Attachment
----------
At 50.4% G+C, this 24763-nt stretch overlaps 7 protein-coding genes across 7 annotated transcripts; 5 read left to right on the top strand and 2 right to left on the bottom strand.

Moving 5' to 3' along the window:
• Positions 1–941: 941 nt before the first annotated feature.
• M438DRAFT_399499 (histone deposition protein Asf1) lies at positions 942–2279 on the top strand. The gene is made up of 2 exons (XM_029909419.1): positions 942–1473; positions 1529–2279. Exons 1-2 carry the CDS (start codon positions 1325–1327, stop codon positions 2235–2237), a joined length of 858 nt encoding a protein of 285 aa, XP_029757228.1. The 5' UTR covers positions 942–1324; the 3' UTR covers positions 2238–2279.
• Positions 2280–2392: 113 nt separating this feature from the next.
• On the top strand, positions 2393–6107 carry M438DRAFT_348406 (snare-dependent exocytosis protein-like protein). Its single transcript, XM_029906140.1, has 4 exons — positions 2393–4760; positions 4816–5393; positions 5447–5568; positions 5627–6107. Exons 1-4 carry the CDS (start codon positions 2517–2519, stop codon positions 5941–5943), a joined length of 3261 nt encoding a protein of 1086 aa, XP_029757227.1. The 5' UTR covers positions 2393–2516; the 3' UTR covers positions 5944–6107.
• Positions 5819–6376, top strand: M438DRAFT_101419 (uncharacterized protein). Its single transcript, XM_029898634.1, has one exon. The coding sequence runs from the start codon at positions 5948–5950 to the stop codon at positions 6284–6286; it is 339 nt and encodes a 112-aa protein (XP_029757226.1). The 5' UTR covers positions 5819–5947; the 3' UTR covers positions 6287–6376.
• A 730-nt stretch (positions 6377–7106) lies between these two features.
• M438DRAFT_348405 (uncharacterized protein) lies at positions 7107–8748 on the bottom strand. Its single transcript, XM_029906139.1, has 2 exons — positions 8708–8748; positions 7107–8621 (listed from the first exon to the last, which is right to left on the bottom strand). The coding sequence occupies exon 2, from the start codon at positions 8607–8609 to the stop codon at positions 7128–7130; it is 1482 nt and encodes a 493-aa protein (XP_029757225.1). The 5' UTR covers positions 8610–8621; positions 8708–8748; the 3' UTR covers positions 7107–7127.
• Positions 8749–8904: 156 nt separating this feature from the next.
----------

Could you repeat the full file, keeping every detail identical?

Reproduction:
At 50.4% G+C, this 24763-nt stretch overlaps 7 protein-coding genes across 7 annotated transcripts; 5 read left to right on the top strand and 2 right to left on the bottom strand.

Moving 5' to 3' along the window:
• Positions 1–941: 941 nt before the first annotated feature.
• M438DRAFT_399499 (histone deposition protein Asf1) lies at positions 942–2279 on the top strand. The gene is made up of 2 exons (XM_029909419.1): positions 942–1473; positions 1529–2279. Exons 1-2 carry the CDS (start codon positions 1325–1327, stop codon positions 2235–2237), a joined length of 858 nt encoding a protein of 285 aa, XP_029757228.1. The 5' UTR covers positions 942–1324; the 3' UTR covers positions 2238–2279.
• Positions 2280–2392: 113 nt separating this feature from the next.
• On the top strand, positions 2393–6107 carry M438DRAFT_348406 (snare-dependent exocytosis protein-like protein). Its single transcript, XM_029906140.1, has 4 exons — positions 2393–4760; positions 4816–5393; positions 5447–5568; positions 5627–6107. Exons 1-4 carry the CDS (start codon positions 2517–2519, stop codon positions 5941–5943), a joined length of 3261 nt encoding a protein of 1086 aa, XP_029757227.1. The 5' UTR covers positions 2393–2516; the 3' UTR covers positions 5944–6107.
• Positions 5819–6376, top strand: M438DRAFT_101419 (uncharacterized protein). Its single transcript, XM_029898634.1, has one exon. The coding sequence runs from the start codon at positions 5948–5950 to the stop codon at positions 6284–6286; it is 339 nt and encodes a 112-aa protein (XP_029757226.1). The 5' UTR covers positions 5819–5947; the 3' UTR covers positions 6287–6376.
• A 730-nt stretch (positions 6377–7106) lies between these two features.
• M438DRAFT_348405 (uncharacterized protein) lies at positions 7107–8748 on the bottom strand. Its single transcript, XM_029906139.1, has 2 exons — positions 8708–8748; positions 7107–8621 (listed from the first exon to the last, which is right to left on the bottom strand). The coding sequence occupies exon 2, from the start codon at positions 8607–8609 to the stop codon at positions 7128–7130; it is 1482 nt and encodes a 493-aa protein (XP_029757225.1). The 5' UTR covers positions 8610–8621; positions 8708–8748; the 3' UTR covers positions 7107–7127.
• Positions 8749–8904: 156 nt separating this feature from the next.